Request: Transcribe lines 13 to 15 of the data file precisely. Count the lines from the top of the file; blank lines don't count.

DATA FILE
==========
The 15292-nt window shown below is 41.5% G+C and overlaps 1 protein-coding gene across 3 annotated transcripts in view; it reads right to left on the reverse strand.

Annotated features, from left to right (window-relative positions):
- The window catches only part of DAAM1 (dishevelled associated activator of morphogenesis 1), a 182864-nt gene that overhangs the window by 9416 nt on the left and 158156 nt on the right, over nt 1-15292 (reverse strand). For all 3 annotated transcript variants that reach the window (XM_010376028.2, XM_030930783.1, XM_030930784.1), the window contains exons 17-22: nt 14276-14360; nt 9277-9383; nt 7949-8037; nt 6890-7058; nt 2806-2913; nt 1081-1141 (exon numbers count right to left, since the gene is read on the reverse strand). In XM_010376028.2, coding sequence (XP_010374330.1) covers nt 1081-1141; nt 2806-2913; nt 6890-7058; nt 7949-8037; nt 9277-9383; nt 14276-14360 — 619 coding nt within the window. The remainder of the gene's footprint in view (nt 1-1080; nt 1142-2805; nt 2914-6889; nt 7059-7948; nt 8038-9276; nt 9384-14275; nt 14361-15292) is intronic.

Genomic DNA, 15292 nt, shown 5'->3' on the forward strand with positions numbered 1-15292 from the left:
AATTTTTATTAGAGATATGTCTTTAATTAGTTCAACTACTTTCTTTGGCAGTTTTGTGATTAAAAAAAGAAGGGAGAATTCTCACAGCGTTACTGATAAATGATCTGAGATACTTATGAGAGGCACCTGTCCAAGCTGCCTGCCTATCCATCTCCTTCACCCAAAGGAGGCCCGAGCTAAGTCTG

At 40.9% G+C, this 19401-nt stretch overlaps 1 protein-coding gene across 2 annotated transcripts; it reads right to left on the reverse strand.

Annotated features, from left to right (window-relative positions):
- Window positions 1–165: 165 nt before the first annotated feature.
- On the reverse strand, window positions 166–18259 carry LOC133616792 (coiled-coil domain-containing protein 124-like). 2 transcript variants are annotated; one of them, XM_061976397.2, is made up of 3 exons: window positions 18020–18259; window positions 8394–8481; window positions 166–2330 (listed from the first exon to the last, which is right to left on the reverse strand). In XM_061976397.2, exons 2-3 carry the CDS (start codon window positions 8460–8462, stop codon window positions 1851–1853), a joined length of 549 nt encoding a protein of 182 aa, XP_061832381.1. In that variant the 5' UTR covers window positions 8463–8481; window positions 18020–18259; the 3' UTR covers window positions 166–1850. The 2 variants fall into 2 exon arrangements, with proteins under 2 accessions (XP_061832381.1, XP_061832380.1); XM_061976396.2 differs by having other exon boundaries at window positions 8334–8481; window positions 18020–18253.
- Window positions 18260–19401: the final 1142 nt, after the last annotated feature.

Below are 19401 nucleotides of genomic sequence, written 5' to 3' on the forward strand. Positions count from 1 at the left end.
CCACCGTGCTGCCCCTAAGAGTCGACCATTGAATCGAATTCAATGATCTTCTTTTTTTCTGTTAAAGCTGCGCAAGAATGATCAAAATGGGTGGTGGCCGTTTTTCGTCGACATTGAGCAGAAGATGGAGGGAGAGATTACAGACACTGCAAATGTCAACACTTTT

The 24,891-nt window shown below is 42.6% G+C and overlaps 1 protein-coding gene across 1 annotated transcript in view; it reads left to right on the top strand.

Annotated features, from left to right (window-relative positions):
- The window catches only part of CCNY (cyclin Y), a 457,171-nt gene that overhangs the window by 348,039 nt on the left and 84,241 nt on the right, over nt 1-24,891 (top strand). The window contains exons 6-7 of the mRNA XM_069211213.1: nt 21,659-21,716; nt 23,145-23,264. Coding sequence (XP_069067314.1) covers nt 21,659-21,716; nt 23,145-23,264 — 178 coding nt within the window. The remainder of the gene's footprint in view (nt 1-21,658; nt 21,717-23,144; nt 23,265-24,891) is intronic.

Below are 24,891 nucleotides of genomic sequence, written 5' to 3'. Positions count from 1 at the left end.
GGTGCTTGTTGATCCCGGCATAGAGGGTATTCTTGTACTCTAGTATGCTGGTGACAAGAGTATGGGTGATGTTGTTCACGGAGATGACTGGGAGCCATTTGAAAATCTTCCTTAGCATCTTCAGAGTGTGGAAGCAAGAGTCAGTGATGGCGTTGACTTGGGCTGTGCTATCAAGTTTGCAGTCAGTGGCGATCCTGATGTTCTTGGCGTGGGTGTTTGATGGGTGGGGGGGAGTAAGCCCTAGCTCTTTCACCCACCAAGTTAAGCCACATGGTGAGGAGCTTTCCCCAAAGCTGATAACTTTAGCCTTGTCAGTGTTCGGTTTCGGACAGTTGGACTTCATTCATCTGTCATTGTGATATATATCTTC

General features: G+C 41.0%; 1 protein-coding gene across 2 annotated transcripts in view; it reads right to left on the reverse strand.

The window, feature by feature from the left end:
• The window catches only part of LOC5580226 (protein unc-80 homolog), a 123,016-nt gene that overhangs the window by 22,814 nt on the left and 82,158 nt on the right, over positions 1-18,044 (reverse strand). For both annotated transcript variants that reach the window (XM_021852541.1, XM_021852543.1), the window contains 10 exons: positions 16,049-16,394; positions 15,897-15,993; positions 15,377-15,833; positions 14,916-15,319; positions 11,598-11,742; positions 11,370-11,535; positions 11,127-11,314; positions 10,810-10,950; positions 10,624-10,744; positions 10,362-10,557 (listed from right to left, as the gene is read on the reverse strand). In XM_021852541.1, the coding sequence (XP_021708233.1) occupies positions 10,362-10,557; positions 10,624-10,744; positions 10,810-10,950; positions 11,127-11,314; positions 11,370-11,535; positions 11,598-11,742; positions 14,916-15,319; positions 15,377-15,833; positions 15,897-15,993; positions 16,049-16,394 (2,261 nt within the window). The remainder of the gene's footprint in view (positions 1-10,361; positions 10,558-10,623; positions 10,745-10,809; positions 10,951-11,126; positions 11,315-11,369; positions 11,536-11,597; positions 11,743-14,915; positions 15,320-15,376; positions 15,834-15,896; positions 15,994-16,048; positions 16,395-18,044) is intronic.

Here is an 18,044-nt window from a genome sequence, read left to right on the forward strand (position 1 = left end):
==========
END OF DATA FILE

The 24,891-nt window shown below is 42.6% G+C and overlaps 1 protein-coding gene across 1 annotated transcript in view; it reads left to right on the top strand.

Annotated features, from left to right (window-relative positions):
- The window catches only part of CCNY (cyclin Y), a 457,171-nt gene that overhangs the window by 348,039 nt on the left and 84,241 nt on the right, over nt 1-24,891 (top strand). The window contains exons 6-7 of the mRNA XM_069211213.1: nt 21,659-21,716; nt 23,145-23,264. Coding sequence (XP_069067314.1) covers nt 21,659-21,716; nt 23,145-23,264 — 178 coding nt within the window. The remainder of the gene's footprint in view (nt 1-21,658; nt 21,717-23,144; nt 23,265-24,891) is intronic.